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Severe Gastrointestinal Features in Children with COVID-19: A Multicenter Retrospective Cohort Study

Andrea Lo Vecchio, Silvia Garazzino, Andrea Smarrazzo, Elisabetta Venturini, Marco Poeta, Paola Berlese, Marco Denina, Antonella Meini, Samantha Bosis, Luisa Galli,
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Published: 1 January 2021

Abstract: Background: Severe gastrointestinal (GI) involvement has been occasionally reported in children with SARS-CoV-2 infection or among those with multisystem inflammatory syndrome (MIS-C). We aimed to investigate the clinical, radiological and histopathological GI characteristics in order to identify factors associated with severe outcome.Methods: In this multicenter retrospective nationwide cohort study, symptomatic children with laboratory confirmed SARS-CoV-2 infection or MIS-C were enrolled. Children who received a diagnosis of acute abdomen, appendicitis, intussusception, pancreatitis, diffuse adeno-mesenteritis or abdominal fluid collections requiring surgical consultation and temporally correlated with SARS-CoV-2 infection were classified as having a severe GI involvement. Logistic regression models were used to estimate odds ratios (OR [95% confidence intervals]) between potential explanatory factors and severe outcome.Findings: 685 children were enrolled between February 2020 and January 2021. The presence of GI symptoms was associated with a higher chance of hospital admission (OR 2·64 [1·89–3·69]) and of intensive care support (OR 3·90 [1·98–7·68]).Overall, 65 children (9.5%) showed a severe GI involvement featuring atypical presentations including disseminated adeno-mesenteritis (39·6%), appendicitis (33·5%), abdominal fluid collections (21·3%), pancreatitis (6·9%) or ileal intussusception (4·6%). Twenty-seven (42%) of these children underwent surgery, and remarkably only half of clinically suspected appendicitis were histologically confirmed. Children aged 5-10 years (OR 8·33 [2·62–26·5]) or > 10 years of age (OR 6·37 [2·12-19·1]) had a higher chance of severe outcome, compared to preschool-age children. Severe GI outcomes were more frequent in patients with abdominal pain (aOR 34·5 [10·1–118]), lymphopenia (aOR 8·93 [3·03-26·3]) or MIS-C (aOR 6·28 [1·92–20·5]). Diarrhea was associated with a higher chance of adeno-mesenteritis (aOR 3·13 [1·08–9·12]) and abdominal fluid collections (aOR 3·22 [1·03-10]).Interpretation: About 10% of symptomatic children with COVID-19 may have severe GI involvement, frequently associated with MIS-C. Early identification of at-risk patients can improve the management of serious complications.Funding Statement: None.Declaration of Interests: All authors declare no competing interests.Ethics Approval Statement: The study protocol was approved by the Ethical Committee of the coordinating center (protocol number 0031296) as well as by independent ethics committees and/or institutional review boards of any single enrolling center.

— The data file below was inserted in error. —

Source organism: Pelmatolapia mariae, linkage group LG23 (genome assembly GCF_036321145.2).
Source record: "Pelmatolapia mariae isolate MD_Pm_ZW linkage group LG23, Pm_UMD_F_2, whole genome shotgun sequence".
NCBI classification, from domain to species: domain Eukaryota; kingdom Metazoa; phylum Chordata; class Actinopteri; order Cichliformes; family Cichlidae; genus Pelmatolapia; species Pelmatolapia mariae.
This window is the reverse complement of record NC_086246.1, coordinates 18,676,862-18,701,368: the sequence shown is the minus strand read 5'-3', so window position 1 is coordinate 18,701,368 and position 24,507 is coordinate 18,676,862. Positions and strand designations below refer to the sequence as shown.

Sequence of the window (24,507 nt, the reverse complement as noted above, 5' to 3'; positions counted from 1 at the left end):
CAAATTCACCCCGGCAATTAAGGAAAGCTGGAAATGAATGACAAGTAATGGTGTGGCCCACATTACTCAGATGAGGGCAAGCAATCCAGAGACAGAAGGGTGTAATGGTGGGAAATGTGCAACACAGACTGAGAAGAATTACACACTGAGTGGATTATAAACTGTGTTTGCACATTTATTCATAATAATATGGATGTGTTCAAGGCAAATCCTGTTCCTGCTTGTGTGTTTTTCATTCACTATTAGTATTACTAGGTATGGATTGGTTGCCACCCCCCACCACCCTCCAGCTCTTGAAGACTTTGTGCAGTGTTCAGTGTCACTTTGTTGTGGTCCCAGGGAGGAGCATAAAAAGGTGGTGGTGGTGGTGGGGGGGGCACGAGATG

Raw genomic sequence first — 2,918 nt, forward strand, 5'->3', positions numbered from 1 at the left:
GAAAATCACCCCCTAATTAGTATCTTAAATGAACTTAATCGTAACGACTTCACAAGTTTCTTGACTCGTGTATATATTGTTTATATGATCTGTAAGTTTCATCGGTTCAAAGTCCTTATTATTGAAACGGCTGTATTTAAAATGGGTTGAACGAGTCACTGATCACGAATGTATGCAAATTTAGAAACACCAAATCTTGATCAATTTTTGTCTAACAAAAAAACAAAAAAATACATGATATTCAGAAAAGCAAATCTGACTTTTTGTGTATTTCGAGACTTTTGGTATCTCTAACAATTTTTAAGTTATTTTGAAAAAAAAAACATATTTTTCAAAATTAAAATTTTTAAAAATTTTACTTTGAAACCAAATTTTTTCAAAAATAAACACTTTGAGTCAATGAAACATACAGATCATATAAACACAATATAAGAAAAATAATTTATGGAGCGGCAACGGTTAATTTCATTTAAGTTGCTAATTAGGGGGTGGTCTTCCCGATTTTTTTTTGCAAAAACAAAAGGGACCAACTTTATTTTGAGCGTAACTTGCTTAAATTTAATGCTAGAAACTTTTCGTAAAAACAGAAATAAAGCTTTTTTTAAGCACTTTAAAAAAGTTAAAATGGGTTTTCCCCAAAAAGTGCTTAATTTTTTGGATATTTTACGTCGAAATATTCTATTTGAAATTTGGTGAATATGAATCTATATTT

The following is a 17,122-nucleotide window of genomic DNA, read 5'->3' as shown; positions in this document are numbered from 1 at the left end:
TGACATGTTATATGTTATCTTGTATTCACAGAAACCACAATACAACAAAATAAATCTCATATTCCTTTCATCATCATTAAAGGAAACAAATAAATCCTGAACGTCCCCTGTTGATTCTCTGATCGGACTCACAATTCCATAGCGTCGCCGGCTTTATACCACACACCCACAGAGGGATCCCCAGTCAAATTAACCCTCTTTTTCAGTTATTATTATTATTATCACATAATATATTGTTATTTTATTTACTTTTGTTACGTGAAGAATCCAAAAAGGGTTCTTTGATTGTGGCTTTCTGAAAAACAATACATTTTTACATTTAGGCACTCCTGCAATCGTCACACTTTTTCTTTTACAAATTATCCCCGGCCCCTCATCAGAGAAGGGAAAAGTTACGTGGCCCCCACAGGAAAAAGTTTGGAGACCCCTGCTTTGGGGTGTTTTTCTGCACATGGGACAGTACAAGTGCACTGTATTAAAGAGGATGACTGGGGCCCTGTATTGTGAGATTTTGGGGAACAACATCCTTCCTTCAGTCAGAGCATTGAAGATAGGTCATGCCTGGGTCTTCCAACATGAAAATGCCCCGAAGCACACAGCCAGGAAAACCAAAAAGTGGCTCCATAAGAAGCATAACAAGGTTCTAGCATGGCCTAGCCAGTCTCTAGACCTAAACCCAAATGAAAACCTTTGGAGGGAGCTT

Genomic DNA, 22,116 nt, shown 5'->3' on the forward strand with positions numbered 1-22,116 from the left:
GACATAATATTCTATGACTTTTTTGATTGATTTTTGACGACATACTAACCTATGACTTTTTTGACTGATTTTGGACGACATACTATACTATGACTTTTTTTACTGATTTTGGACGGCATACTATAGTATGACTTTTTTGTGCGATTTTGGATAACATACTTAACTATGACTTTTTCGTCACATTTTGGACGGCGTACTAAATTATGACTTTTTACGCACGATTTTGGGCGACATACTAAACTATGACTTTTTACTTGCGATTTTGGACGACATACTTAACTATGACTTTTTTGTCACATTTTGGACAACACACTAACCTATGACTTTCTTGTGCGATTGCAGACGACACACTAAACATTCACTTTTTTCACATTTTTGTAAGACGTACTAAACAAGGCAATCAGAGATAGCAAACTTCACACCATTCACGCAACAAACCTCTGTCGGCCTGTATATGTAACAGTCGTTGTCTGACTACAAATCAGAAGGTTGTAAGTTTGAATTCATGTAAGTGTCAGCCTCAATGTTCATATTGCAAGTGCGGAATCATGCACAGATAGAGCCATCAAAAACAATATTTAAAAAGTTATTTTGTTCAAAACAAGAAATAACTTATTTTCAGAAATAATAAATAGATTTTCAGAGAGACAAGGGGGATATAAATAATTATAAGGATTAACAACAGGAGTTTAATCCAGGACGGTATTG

Keywords: MIS / aOR / Children with COVID / symptomatic children / intussusception / models

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